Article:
Genomics and intellectual disability

Looking into the future of genetic testing for developmental disorders and the promise of genomic insight yet to come 

The worldwide incidence of all forms of intellectual disability (ID) has been estimated at 1‑3%, and patients with ID are amongst those most commonly referred to clinical genetics. Clinically the diagnosis is broad, ranging from mild to severe symptoms in isolation or associated with other clinical findings. However, the majority of cases have gone without any specific diagnosis; it has only been in the last five or six years that the power of genomics has shown significant impact, with the identification of new genes and improved diagnostic yields. Why has it taken so long to get to this stage? Fiona Macdonald explores.

Historical genetic testing for ID

The condition suffers not only from clinical heterogeneity (variability) but also extreme genetic heterogeneity. Over 700 genes have already been identified as causing ID, which means that simple testing strategies are usually insufficient to confirm a genetic diagnosis.

Traditionally, testing for ID was based on detection of chromosomal abnormalities using a technique called G-banded karyotyping. Karyotyping of patients with ID, excluding cases of Down syndrome, typically has a detection rate of just 3% and technological improvements (fluorescence in situ hybridisation or FISH) only raised it by a further 2-3%.

Although molecular analysis of a few specific single gene disorders complemented karyotyping, it depended on an astute clinician to identify the most likely conditions for a given clinical presentation. For example, fragile X mental retardation affects 1 in 5000 males. Once the causative gene, FMR1, was identified in 1991 it became the first-line molecular test for ID, and is amongst the most common reason for referral to UK Regional Genetics laboratories. However, as the clinical signs of the condition are quite non-specific, the detection rate is less than1%.

New developments

A major breakthrough came with the introduction of chromosomal microarray, which significantly improved detection rates thanks to its ability to detect much smaller chromosomal imbalances than karyotyping. Karyotyping can detect imbalances in the 3-5MB range, whereas in contrast most array platforms can detect copy number changes of around 10kb, enabling detection of most pathogenic imbalances.  Detection rates of 15-20% in patients with developmental delay or ID have been reported using this technology1 and hence microarray analysis is now the recommended first line test for these individuals. In addition, recurrent copy number variants (CNVs) detected by microarray have led to the identification of many new ID syndromes.

Genomics and ID

Given the number of genes associated with ID, analysis on any scale was an almost impossible undertaking without the development of improved technologies to manage the required throughput of sequencing. It has been the power of next generation sequencing (NGS) technologies which has rapidly driven improvements in ID diagnostics.

In one of the first large studies of almost 1,000 patients with ID, a targeted NGS based screening approach using a defined panel of 565 genes, identified a ‘likely pathogenic’ variant in an additional 11% of cases over and above that seen with microarrays alone2. Whole exome sequencing (WES) accelerated the identification of many genes associated with clinically defined forms of ID, and was hence an obvious approach to analysis of patients with less well defined, or non-syndromic, forms of ID. The first study to use WES was trio based, comparing exomes from the unaffected parents against that of their child with ID and identified de novo (new) variants in 6 of 10 families3. Further larger studies identified possible genetic causes in 13-35% of cases of severe ID.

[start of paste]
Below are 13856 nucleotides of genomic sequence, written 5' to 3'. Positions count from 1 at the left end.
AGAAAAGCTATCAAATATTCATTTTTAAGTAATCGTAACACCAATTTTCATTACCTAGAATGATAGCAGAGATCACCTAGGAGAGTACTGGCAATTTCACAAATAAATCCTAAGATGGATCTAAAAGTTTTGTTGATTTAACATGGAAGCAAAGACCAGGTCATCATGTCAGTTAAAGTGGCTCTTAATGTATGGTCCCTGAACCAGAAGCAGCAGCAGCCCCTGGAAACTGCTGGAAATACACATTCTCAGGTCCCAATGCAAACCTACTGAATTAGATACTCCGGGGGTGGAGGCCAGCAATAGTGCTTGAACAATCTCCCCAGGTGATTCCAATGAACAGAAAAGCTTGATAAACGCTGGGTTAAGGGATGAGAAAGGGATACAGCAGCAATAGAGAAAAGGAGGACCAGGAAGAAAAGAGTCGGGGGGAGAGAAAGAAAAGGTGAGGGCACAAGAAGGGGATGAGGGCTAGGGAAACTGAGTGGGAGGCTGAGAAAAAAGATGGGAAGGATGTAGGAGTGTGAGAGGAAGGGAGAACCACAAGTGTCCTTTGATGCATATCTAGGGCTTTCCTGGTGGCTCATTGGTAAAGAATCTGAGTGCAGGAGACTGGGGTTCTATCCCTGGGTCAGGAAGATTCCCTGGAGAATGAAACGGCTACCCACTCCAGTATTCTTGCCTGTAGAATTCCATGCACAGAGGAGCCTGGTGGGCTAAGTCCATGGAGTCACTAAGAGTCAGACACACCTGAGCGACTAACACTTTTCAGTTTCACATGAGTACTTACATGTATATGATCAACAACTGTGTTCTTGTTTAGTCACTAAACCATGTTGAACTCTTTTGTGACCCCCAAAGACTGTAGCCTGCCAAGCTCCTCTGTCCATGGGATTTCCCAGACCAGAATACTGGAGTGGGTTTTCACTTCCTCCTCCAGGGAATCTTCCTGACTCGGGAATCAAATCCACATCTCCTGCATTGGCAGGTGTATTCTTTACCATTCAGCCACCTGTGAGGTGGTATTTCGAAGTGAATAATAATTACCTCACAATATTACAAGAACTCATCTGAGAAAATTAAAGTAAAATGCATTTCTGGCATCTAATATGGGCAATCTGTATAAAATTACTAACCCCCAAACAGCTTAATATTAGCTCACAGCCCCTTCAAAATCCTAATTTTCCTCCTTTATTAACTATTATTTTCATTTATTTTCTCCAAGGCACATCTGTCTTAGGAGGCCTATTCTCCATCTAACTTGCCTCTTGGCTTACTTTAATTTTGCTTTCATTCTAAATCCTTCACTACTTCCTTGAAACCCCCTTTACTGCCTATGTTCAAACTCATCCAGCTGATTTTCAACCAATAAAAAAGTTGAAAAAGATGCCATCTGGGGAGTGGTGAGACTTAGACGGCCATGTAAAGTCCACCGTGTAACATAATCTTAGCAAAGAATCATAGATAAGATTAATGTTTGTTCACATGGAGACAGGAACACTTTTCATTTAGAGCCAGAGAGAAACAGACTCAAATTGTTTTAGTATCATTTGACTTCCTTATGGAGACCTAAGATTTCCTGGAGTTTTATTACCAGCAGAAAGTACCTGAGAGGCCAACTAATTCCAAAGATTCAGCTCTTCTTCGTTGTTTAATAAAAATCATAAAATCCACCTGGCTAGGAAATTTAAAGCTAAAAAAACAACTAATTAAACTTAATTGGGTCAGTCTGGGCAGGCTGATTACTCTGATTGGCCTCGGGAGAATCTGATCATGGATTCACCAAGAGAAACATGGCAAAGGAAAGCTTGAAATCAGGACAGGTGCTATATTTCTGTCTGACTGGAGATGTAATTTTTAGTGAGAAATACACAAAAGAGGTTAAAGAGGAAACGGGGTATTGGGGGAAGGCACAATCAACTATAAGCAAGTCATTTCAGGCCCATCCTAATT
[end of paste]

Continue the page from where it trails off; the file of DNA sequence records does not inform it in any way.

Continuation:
The Deciphering Developmental Disorders (DDD) project has been a UK wide collaboration to facilitate translation of genomic sequencing technologies into the NHS, and to improve diagnosis in children with developmental disorders, 87% of whom had ID or developmental delay. Trio based WES of 1133 previously investigated, but undiagnosed, children achieved a diagnostic yield of 27%4. Over three quarters of these children had already had clinical microarray analysis performed plus other single genetic tests, so the introduction of WES at an early stage in the diagnostic odyssey would be predicted to increase diagnostic yields with reduced costs.

This month’s publication5 of 337 unselected individuals analysed using a combination of microarray, targeted NGS of 758 genes and WES has revealed a probable diagnosis in 58% of cases, confirming what others have seen in selected patients. In addition to the superior detection rates, exome sequencing also has the advantage of identification of novel genes. This week a further gene responsible for a new ID disorder, BCL11A, has been identified by the Wellcome Trust Sanger Institute. Many more ID genes remain to be identified over the next few years, but the importance of a genomic approach for diagnosis is unquestionable, and will provide answers for many families as well as opening up therapeutic options for some.

1. Miller et al. (2010) Am J Hum Genet, 86, 749-764.

2. Grozeva et al. (2015) Hum Mut, 36, 1197-1204.

3. Vissers et al. (2015) Nat Rev Genet, 17, 9-18.

4. Wright et al. (2015) Lancet, 385, 1305-1314.

5. Anazi et al. (2016) Mol Psych, advance online publication 19th July.

Fiona Macdonald is a consultant clinical scientist based primarily in the West Midlands Regional Genetics Laboratory, and is a fellow of the Royal College of Pathologists. She is an author on more than 80 papers and has also written a variety of book chapters as well as co-authoring two books on the molecular basis of cancer.